Staying attracted to a partner as they age can be a real challenge.
It’s not easy to get into the mood when all you see are your loved one’s expanding waistline, graying or thinning hair, sagging body parts, and more.
Let’s also remember (gasp!) that you don’t look the same as you used to, either.
So how can you keep things passionate and sexy in the bedroom when you’re both aging?
Here are 3 ways you can keep having passionate sex as you get older.
Search for memory “triggers.”
As you begin any intimate activity, give yourself permission to be carried away by positive triggers that come up. For example, your honey’s smile.
When you see it, let it take you back to the romantic trip the two of you took to Cancun. Your loved one’s body may have changed, but their million-dollar grin can still set your heart a’beatin.
Let the sight of their smile carry you back to the hot afternoon you spent together in your sunbaked, beachside hotel.
Other possible triggers include a loving hug, the scent of their cologne, even the texture of their hair. Let these transport your mind to a time when you were both physically younger and more attractive. Then, enjoy the present together.
Use your imagination.
Introduce role play into your bedroom. You can play doctor, French maid, a driver whose car broke down and needs shelter in a storm, and on and on.
Your bedroom can be your adult sandbox. Dress up or don’t dress at all. Focus on the fun stories and adventures you create together.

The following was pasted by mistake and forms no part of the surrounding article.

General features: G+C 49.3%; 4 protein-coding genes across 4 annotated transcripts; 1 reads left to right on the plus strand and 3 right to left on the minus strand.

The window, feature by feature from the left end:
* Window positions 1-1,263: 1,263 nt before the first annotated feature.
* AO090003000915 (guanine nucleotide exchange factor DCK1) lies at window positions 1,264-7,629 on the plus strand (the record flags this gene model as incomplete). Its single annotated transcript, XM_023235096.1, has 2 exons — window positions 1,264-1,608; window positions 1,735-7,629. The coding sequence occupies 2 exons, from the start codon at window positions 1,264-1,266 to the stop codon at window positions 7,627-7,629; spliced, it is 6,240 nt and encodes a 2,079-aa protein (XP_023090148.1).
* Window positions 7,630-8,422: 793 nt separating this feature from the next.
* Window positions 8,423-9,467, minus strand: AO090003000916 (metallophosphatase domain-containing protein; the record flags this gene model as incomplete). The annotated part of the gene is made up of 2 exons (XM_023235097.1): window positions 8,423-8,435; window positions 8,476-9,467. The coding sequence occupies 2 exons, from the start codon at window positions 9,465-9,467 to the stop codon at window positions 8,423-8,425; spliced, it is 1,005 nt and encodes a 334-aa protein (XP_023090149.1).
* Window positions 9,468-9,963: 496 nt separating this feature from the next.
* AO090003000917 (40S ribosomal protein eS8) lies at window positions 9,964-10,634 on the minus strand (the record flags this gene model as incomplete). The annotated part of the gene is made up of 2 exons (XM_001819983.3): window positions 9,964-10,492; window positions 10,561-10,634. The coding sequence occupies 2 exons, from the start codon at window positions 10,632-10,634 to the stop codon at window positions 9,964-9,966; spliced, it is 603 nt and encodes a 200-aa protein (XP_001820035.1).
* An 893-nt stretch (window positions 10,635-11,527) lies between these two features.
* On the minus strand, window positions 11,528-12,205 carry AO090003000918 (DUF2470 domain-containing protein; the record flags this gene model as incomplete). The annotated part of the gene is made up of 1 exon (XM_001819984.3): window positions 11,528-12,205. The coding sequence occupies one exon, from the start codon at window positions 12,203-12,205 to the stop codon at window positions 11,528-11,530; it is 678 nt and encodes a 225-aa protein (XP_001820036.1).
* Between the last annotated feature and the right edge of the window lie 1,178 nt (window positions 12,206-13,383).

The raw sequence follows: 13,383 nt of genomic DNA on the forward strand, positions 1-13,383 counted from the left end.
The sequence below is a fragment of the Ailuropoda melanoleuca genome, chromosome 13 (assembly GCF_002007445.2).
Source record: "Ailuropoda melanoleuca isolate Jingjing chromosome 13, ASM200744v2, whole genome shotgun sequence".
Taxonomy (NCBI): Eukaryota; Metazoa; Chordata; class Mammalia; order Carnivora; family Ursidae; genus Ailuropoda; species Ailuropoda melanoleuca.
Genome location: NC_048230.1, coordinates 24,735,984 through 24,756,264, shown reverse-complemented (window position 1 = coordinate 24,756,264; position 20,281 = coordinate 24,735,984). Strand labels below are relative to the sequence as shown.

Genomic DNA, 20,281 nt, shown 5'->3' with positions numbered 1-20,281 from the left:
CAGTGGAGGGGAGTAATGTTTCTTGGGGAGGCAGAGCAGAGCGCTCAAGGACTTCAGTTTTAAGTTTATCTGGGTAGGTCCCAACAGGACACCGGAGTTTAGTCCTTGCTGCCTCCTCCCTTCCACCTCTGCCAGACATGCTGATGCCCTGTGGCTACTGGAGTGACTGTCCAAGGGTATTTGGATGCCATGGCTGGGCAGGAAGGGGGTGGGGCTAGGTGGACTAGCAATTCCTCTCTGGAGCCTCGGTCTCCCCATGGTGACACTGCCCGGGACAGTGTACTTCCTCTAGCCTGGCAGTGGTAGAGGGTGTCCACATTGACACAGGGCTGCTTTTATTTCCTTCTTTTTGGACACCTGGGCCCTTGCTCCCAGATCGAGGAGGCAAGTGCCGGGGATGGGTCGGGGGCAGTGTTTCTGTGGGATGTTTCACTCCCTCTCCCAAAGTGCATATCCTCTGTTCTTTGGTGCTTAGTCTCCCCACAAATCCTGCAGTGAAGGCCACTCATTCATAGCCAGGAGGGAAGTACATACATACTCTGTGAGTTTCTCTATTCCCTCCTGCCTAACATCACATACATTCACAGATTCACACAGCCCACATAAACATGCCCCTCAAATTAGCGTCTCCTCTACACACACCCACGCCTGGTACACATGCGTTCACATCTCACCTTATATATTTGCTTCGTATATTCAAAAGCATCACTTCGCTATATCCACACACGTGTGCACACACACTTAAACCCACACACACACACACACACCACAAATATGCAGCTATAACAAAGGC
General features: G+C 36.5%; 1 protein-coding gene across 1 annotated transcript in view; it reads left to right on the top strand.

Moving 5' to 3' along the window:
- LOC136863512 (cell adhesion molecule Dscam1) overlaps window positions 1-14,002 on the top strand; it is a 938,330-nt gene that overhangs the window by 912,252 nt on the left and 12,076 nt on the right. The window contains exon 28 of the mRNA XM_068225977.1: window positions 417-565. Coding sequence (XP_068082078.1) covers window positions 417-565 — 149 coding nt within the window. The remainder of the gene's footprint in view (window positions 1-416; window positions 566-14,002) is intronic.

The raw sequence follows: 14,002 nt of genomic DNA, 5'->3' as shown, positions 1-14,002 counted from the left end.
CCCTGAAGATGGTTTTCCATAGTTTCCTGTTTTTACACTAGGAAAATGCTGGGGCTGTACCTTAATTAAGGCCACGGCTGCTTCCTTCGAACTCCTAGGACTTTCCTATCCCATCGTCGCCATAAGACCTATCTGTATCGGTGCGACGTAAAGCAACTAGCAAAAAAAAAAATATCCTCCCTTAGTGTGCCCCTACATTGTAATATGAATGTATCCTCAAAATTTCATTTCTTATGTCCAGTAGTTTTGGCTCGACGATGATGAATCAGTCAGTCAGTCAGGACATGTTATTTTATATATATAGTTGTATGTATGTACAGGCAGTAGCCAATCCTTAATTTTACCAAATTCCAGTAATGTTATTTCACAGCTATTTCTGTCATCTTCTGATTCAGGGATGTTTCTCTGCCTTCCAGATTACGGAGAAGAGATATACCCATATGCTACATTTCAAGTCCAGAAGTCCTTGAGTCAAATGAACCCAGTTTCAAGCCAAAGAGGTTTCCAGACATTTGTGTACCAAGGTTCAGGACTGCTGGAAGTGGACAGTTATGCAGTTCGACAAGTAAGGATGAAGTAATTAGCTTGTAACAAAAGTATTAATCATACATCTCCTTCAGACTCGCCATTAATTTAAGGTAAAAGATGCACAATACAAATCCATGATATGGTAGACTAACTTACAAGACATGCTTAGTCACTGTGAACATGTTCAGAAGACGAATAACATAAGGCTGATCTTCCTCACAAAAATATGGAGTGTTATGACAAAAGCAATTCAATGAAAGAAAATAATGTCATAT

Change your expectations.
Be open to a different way to measure sexual success.
For decades, Masters and Johnson told everyone that in order to achieve sexual satisfaction, you have to go through certain steps in a specific order: Excitement, plateau, orgasm, and resolution.
First, you challenge yourself to get sexually turned on. After that, you try to encourage your excitement to grow until you achieve orgasm, then complete the experience by rolling over to smoke the proverbial cigarette (like in the movies) or by cuddling or relaxing near each other until you fall asleep.
If you don’t “hit” all of the steps, you may get left feeling unsatisfied and disappointed.
Many experts still use the Masters and Johnson model to explain how most men experience sex, but now there is a new way to understand the female experience.
Dr. Rosemary Basson suggested in 2000 that female sexual desire is a “circle” women enter through numerous possible doorways.
For example, if you are a woman, you don’t always have to be turned on before you initiate or participate in intimate activity.
You can hop into bed because you love your partner and want to meet their needs, because you just want to cuddle, because you are bored, and more.
Once the fun begins, you may start to get turned on. The best news of all is that your time together is still a success, even if you don’t end up having an orgasm.
If you are a man, don’t judge the evening with an orgasm scorecard — if you both had a good time, you win!
So, change your expectations. If you don’t feel turned on by your partner’s beer belly, jump into bed for some yummy hugging. Or get under the covers to give your partner a loving gift, or just have sex to spend some quality time together.
Each of these approaches may also slowly light a fire under your libido. And if you don’t get turned on or achieve an orgasm, you can still call the night a success and take care of your own needs later.
This article was originally published on Your Tango at this link.
Janis Roszler, LMFT, RD, LD/N, CDE, FAND is a Licensed Marriage and Family Therapist, Sex Therapist, Registered Dietitian, and award-winning Certified Diabetes Educator. Her books include Intimacy and Diabetes (2019), Approaches to Behaviors (2014), Sex and Diabetes For Him and For Her (2007), Diabetes On Your OWN Terms (2007), and The Secrets of Living and Loving with Diabetes (2004). Her website is dearjanis.com.